Passover will be here within the next two weeks and home chefs are wondering to go with classic recipes or new spins. There are recipes that straddle both. They have the traditional holiday dishes ingredients but are mixed and cooked in new ways. This creates tasty holiday dishes that adhere to Kosher dietary laws.
Melissa Clark and Joan Nathan wrote about these in yesterday's New York Time's Food section..ms Clark decided to give the traditional Passover brisket a rest in her A Good Appetite column. She opts for another cut from the cow's rear - a more tender and lighter beef tenderloin. A London Broil cut can also be used too.It only takes thirty minutes to cook up instead of the usual two hours.The sauce with it is a homemade garlic aioli but you can also used bought mayo too.The first is a fresher version made with one whole egg along with a yolk of a second one along with lemon juice for emulsion. . Horseradish is a must on the Passover table and once again Ms Clark changes it up.She replaces the traditional with beet horseradish, a vibrantly magenta topping for the beef. The root has a barely standable flavor as is so the beets add a much needed shot of sweetness.They are grated together and then chopped, pickled with white wine vinegar sugar and kosher salt.It can not only be served with the beef but also with Hillel sandwiches and gefilte fish, along with even tuna, turkey and roast beef sandwiches.
Gefilte fish is another Passover standard however it 's not always the top of the list. Contributor Joan Nathan knows this and offers a spin on it. She created a very flavorful patty, a complete turnaround from how it 's usually made. The dish came from Eastern European Jews and is usually made with lake carp., whitefish or pike. Traditional recipes call for the fish carcass to be stuffed with its' meat mixed with matzoh meal and onions. Eggs are used to bind everything together and then it's stuffed back into the fish. Ms. Nathan takes a modern approach to this. The usual white fish is mixed with other scaled and finned fish in accordance to Kosher law.Fatty fish such as salmon, striped bass even trout can be thrown into the stuffing, She eliminates the fish stock that they simmer in and replaced it with a vegetable court bouillon infused with colorful and fresh herbs such as tarragon, dill , parsley and chives. The court bouillon is made with the highly flavorful fennel, celery another onion and carrot. This will infuse the patties with a fresh garden flavor. Another plus of this recipe is that the patties only take twenty minutes to simmer up as opposed to the two long hours for traditional gefilte fish. The result is a firm yet tender patty that won;t fall apart while cooking.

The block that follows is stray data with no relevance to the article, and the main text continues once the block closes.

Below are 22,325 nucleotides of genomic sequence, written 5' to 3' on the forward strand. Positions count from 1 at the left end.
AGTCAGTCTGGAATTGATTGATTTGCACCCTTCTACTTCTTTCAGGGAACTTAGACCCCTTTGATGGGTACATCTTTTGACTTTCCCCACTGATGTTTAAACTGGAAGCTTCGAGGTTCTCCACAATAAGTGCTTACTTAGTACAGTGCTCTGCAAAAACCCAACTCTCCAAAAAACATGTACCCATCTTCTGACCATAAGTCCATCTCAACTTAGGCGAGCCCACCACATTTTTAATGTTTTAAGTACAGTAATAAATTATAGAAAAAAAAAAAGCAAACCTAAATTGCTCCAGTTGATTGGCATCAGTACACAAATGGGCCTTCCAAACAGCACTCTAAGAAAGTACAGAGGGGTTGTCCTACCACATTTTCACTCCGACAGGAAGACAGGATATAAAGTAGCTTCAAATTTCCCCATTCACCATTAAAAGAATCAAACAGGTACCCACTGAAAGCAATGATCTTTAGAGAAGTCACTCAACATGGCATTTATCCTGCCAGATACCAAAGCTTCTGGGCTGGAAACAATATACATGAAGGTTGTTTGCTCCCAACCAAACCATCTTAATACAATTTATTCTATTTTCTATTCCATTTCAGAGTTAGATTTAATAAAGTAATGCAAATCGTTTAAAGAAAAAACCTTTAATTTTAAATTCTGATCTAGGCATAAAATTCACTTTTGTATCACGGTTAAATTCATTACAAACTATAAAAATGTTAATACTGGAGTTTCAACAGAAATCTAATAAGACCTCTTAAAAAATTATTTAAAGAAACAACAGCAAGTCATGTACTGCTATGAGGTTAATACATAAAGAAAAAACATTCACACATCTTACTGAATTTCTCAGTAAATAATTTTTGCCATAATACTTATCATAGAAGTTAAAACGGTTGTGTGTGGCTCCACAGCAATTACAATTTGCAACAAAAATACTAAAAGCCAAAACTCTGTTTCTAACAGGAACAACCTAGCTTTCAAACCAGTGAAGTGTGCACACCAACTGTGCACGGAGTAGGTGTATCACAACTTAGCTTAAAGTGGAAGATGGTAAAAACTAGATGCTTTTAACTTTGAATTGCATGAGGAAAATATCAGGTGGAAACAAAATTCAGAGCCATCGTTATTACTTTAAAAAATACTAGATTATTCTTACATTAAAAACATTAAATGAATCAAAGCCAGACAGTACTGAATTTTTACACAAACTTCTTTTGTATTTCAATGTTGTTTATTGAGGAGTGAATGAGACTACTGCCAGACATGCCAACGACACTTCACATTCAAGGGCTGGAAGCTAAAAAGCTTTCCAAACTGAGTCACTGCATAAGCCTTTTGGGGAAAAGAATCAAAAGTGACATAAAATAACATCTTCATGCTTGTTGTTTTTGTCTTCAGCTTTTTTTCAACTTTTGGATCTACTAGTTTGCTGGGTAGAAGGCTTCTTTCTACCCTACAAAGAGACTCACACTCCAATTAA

Passover demands traditional dishes. However the tradition can be changed up to create tasty dishes that will highlight the holiday. Try these to create new traditions and new favorites.